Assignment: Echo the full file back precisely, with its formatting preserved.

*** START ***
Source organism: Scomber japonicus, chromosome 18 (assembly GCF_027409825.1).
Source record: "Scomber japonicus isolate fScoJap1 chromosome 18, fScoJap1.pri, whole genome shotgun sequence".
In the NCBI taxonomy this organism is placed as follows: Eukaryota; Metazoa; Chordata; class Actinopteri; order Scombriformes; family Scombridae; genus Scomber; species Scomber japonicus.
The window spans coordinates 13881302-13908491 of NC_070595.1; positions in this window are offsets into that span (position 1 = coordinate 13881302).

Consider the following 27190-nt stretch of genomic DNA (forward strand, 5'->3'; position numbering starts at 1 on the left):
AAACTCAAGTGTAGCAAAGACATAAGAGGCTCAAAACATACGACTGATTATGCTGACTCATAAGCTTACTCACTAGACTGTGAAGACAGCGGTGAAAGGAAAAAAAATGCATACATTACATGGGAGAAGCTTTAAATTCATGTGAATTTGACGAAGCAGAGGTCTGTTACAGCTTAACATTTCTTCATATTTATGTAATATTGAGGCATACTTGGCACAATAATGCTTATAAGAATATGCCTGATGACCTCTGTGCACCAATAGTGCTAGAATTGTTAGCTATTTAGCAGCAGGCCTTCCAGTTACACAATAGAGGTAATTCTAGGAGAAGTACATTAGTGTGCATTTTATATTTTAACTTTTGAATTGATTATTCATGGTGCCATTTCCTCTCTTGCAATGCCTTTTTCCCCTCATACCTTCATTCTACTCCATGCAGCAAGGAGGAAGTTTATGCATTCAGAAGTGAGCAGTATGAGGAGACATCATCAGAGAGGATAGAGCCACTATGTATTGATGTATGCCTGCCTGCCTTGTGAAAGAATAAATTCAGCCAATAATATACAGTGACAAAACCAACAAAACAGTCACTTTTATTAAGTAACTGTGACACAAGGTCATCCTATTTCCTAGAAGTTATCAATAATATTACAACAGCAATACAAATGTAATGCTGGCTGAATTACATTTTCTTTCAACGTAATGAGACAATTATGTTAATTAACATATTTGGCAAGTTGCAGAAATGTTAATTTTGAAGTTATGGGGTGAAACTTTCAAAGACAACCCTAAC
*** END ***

Source organism: Scomber japonicus, chromosome 18 (assembly GCF_027409825.1).
Source record: "Scomber japonicus isolate fScoJap1 chromosome 18, fScoJap1.pri, whole genome shotgun sequence".
In the NCBI taxonomy this organism is placed as follows: Eukaryota; Metazoa; Chordata; class Actinopteri; order Scombriformes; family Scombridae; genus Scomber; species Scomber japonicus.
The window spans coordinates 13881302-13908491 of NC_070595.1; positions in this window are offsets into that span (position 1 = coordinate 13881302).

Consider the following 27190-nt stretch of genomic DNA (forward strand, 5'->3'; position numbering starts at 1 on the left):
AAACTCAAGTGTAGCAAAGACATAAGAGGCTCAAAACATACGACTGATTATGCTGACTCATAAGCTTACTCACTAGACTGTGAAGACAGCGGTGAAAGGAAAAAAAATGCATACATTACATGGGAGAAGCTTTAAATTCATGTGAATTTGACGAAGCAGAGGTCTGTTACAGCTTAACATTTCTTCATATTTATGTAATATTGAGGCATACTTGGCACAATAATGCTTATAAGAATATGCCTGATGACCTCTGTGCACCAATAGTGCTAGAATTGTTAGCTATTTAGCAGCAGGCCTTCCAGTTACACAATAGAGGTAATTCTAGGAGAAGTACATTAGTGTGCATTTTATATTTTAACTTTTGAATTGATTATTCATGGTGCCATTTCCTCTCTTGCAATGCCTTTTTCCCCTCATACCTTCATTCTACTCCATGCAGCAAGGAGGAAGTTTATGCATTCAGAAGTGAGCAGTATGAGGAGACATCATCAGAGAGGATAGAGCCACTATGTATTGATGTATGCCTGCCTGCCTTGTGAAAGAATAAATTCAGCCAATAATATACAGTGACAAAACCAACAAAACAGTCACTTTTATTAAGTAACTGTGACACAAGGTCATCCTATTTCCTAGAAGTTATCAATAATATTACAACAGCAATACAAATGTAATGCTGGCTGAATTACATTTTCTTTCAACGTAATGAGACAATTATGTTAATTAACATATTTGGCAAGTTGCAGAAATGTTAATTTTGAAGTTATGGGGTGAAACTTTCAAAGACAACCCTAAC